Tarati Ngamotu was standing on the side of the road where, earlier that morning, someone had set fire to her car. Not only was it destroyed, but so too were the presents for her daughter’s fourth birthday which was the next day.
“This lady walked past as I was sweeping up the debris after they took the car away and she asked me what I was doing. I told her someone set fire to my car early that morning and that my daughter’s birthday presents were in the boot.
“The lady walked away and came back a little bit later with a gift for my daughter.
“This is why I have been so overwhelmed by the kindness of the people of Yass,” Tarati said.
“Ever since this happened people have been so wonderful, so kind to me.”
It was about 3 am when Tarati’s son Jason, 14, woke her last Friday after hearing an explosion on the road below.
“I was so disoriented that I thought the explosion came from inside. Then I looked down on the road and saw that my car was on fire. I started yelling at my boy to tell him to get away from the window, then we heard a couple of smaller explosions,” Tarati said.
Such was the ferocity of the fire that even though the Yass Fire Station was almost next door to Tarati’s home, it took only minutes for the car to be gutted.
“It took them no time to arrive but it was already too late when I called them. The car went up so quickly.”
Police later confirmed what Tarati already knew – that the fire was no accident.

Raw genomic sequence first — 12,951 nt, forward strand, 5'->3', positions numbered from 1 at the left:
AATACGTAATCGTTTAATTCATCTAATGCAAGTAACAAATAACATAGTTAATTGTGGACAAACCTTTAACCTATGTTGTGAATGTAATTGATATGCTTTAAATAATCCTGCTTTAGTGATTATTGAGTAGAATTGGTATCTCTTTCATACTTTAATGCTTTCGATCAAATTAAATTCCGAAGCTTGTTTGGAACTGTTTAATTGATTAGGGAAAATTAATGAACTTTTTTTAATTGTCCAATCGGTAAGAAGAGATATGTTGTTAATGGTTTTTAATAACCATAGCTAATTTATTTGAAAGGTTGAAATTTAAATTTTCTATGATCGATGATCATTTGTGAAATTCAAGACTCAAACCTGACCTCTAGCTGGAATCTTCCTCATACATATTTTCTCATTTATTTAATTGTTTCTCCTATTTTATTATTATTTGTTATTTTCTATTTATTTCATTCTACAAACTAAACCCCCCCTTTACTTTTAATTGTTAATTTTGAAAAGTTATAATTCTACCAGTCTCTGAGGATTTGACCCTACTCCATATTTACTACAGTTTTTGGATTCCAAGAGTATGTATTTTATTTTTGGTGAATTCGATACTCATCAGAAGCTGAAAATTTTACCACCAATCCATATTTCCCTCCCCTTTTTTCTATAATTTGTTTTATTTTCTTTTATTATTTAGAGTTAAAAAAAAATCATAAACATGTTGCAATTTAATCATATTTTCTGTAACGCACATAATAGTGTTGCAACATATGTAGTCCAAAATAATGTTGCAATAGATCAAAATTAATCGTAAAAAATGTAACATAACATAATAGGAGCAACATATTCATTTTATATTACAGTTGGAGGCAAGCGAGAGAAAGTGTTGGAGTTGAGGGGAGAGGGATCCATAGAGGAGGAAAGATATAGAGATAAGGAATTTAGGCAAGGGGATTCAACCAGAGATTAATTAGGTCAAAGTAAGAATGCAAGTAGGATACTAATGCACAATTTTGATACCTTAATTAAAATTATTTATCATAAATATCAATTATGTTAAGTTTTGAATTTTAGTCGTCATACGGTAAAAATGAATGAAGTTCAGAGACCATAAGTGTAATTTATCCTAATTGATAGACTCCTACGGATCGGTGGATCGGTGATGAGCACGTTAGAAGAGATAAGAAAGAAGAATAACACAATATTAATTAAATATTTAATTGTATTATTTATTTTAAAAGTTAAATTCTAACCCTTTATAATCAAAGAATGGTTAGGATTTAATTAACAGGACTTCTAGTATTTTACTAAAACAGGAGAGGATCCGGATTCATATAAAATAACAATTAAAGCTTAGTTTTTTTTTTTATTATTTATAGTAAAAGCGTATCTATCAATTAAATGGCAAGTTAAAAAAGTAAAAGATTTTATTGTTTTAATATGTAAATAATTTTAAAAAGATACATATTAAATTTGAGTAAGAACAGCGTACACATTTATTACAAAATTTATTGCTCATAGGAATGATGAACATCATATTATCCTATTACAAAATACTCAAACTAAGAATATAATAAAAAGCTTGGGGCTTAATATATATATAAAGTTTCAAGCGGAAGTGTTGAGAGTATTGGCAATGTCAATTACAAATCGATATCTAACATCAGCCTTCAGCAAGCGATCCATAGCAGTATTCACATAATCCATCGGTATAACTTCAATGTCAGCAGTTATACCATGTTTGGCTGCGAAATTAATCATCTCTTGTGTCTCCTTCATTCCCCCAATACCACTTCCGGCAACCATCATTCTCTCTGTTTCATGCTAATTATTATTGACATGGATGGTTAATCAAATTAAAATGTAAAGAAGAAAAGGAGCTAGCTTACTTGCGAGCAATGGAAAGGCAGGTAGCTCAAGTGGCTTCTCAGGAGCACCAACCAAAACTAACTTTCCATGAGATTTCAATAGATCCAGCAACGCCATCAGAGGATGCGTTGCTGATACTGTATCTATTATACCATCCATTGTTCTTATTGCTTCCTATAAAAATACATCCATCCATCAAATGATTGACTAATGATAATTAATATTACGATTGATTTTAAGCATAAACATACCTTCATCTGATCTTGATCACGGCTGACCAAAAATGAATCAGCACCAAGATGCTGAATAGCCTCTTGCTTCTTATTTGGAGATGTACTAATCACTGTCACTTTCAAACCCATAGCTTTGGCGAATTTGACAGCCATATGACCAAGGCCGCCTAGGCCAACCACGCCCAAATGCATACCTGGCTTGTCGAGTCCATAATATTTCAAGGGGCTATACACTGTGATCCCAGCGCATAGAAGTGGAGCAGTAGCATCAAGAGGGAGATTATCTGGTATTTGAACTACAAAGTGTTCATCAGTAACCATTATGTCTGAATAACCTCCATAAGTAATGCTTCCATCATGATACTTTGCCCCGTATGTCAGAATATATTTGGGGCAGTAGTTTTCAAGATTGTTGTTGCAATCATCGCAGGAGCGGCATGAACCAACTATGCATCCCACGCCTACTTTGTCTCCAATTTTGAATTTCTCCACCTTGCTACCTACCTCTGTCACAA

“It had been sitting there for 12 hours – I hadn’t used it so I knew it couldn’t be an electrical fault. Then the police confirmed it was arson.”
Tarati, originally from New Zealand, moved to Yass about four years ago.
“I had to leave a bad situation behind in Brisbane,” she said.
“I was heavily pregnant at the time. I came to Yass because my father lived here, but I came here with nothing.
“From the moment I moved here, I experienced the warmth and caring of a community I had never experienced before,” she said.
“Even when I went to the hospital, the two ambulance guys who took me there looked after my two boys while I gave birth.
“Coming from the city, it was hard to accept that people could be so kind to someone they didn’t really know. It’s like that TV show Cheers when they say ‘everyone knows your name'”.
After the fire, Tarati said she struggled to cope. She couldn’t sleep, couldn’t stop crying, couldn’t stop worrying how she’d get to work, the children to school – just surviving without a car which wasn’t insured.
“I cried for a long time,” she said.
But then the Yass community swung into action. Fellow mothers from her children’s pre-school and school, Melissa Wheatley and Vanessa Payne, put up their hands to help.
They set up a Go Fund Me page to buy the family a car. Local Uber driver Caron Casey gave the family $500 credit so they could get to where they needed and Tarati’s boss organised transport to and from work so she wouldn’t worry about losing her job.
“When I heard what people were doing to help me, I had no words. It was just overwhelming.
“I don’t have any stress anymore because of what this wonderful Yass community has done for me,” she said.
“I’m usually the sort of person who shuts down when things go wrong, but thanks to these wonderful people, I’m back to being myself again. I’ve never experienced anything like this in my life before. My faith in human nature has been restored.
“I can’t believe how wonderful this community has been to me and my family – even people I don’t even know.
“I love this place. I’m never leaving Yass.”
More than $5000 has already been raised for Tarati and her family on a GoFundMe page – Generous Hands in a small town. The goal is to raise $6000 to buy her a car and car seats for the two younger children.